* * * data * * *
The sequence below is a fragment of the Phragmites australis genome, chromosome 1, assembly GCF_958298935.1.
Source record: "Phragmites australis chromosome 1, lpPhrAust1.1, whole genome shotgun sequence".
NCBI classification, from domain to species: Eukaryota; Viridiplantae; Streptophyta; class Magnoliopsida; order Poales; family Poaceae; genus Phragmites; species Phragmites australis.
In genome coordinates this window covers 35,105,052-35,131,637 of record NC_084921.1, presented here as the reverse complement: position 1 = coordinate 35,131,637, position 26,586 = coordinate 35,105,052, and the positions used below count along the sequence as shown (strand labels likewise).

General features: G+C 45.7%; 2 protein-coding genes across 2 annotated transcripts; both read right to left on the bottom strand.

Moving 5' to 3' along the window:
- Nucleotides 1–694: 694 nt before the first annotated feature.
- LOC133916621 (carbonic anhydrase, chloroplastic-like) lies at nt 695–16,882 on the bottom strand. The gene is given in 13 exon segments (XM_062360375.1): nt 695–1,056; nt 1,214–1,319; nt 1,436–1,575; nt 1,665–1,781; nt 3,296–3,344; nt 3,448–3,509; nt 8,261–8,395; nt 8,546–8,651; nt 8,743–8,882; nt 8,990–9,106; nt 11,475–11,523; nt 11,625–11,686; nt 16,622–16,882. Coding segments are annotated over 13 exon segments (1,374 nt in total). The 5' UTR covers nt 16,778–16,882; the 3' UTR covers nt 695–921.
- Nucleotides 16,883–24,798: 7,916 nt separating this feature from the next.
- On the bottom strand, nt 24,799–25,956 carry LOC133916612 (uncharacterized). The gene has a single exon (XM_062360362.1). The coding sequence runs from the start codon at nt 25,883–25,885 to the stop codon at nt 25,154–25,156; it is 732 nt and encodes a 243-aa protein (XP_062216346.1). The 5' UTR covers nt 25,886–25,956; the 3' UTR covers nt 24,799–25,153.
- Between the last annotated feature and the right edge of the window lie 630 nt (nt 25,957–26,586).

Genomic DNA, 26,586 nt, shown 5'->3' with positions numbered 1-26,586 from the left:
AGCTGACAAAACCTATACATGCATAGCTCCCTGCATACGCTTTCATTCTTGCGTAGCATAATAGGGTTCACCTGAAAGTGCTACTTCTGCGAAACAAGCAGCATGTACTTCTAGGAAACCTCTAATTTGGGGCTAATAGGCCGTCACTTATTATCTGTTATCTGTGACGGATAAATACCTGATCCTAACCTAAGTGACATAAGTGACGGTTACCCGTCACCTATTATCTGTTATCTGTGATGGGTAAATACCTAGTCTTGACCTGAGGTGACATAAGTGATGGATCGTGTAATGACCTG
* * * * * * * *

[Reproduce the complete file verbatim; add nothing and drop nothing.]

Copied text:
The sequence below is a fragment of the Phragmites australis genome, chromosome 1, assembly GCF_958298935.1.
Source record: "Phragmites australis chromosome 1, lpPhrAust1.1, whole genome shotgun sequence".
NCBI classification, from domain to species: Eukaryota; Viridiplantae; Streptophyta; class Magnoliopsida; order Poales; family Poaceae; genus Phragmites; species Phragmites australis.
In genome coordinates this window covers 35,105,052-35,131,637 of record NC_084921.1, presented here as the reverse complement: position 1 = coordinate 35,131,637, position 26,586 = coordinate 35,105,052, and the positions used below count along the sequence as shown (strand labels likewise).

General features: G+C 45.7%; 2 protein-coding genes across 2 annotated transcripts; both read right to left on the bottom strand.

Moving 5' to 3' along the window:
- Nucleotides 1–694: 694 nt before the first annotated feature.
- LOC133916621 (carbonic anhydrase, chloroplastic-like) lies at nt 695–16,882 on the bottom strand. The gene is given in 13 exon segments (XM_062360375.1): nt 695–1,056; nt 1,214–1,319; nt 1,436–1,575; nt 1,665–1,781; nt 3,296–3,344; nt 3,448–3,509; nt 8,261–8,395; nt 8,546–8,651; nt 8,743–8,882; nt 8,990–9,106; nt 11,475–11,523; nt 11,625–11,686; nt 16,622–16,882. Coding segments are annotated over 13 exon segments (1,374 nt in total). The 5' UTR covers nt 16,778–16,882; the 3' UTR covers nt 695–921.
- Nucleotides 16,883–24,798: 7,916 nt separating this feature from the next.
- On the bottom strand, nt 24,799–25,956 carry LOC133916612 (uncharacterized). The gene has a single exon (XM_062360362.1). The coding sequence runs from the start codon at nt 25,883–25,885 to the stop codon at nt 25,154–25,156; it is 732 nt and encodes a 243-aa protein (XP_062216346.1). The 5' UTR covers nt 25,886–25,956; the 3' UTR covers nt 24,799–25,153.
- Between the last annotated feature and the right edge of the window lie 630 nt (nt 25,957–26,586).

Genomic DNA, 26,586 nt, shown 5'->3' with positions numbered 1-26,586 from the left:
AGCTGACAAAACCTATACATGCATAGCTCCCTGCATACGCTTTCATTCTTGCGTAGCATAATAGGGTTCACCTGAAAGTGCTACTTCTGCGAAACAAGCAGCATGTACTTCTAGGAAACCTCTAATTTGGGGCTAATAGGCCGTCACTTATTATCTGTTATCTGTGACGGATAAATACCTGATCCTAACCTAAGTGACATAAGTGACGGTTACCCGTCACCTATTATCTGTTATCTGTGATGGGTAAATACCTAGTCTTGACCTGAGGTGACATAAGTGATGGATCGTGTAATGACCTG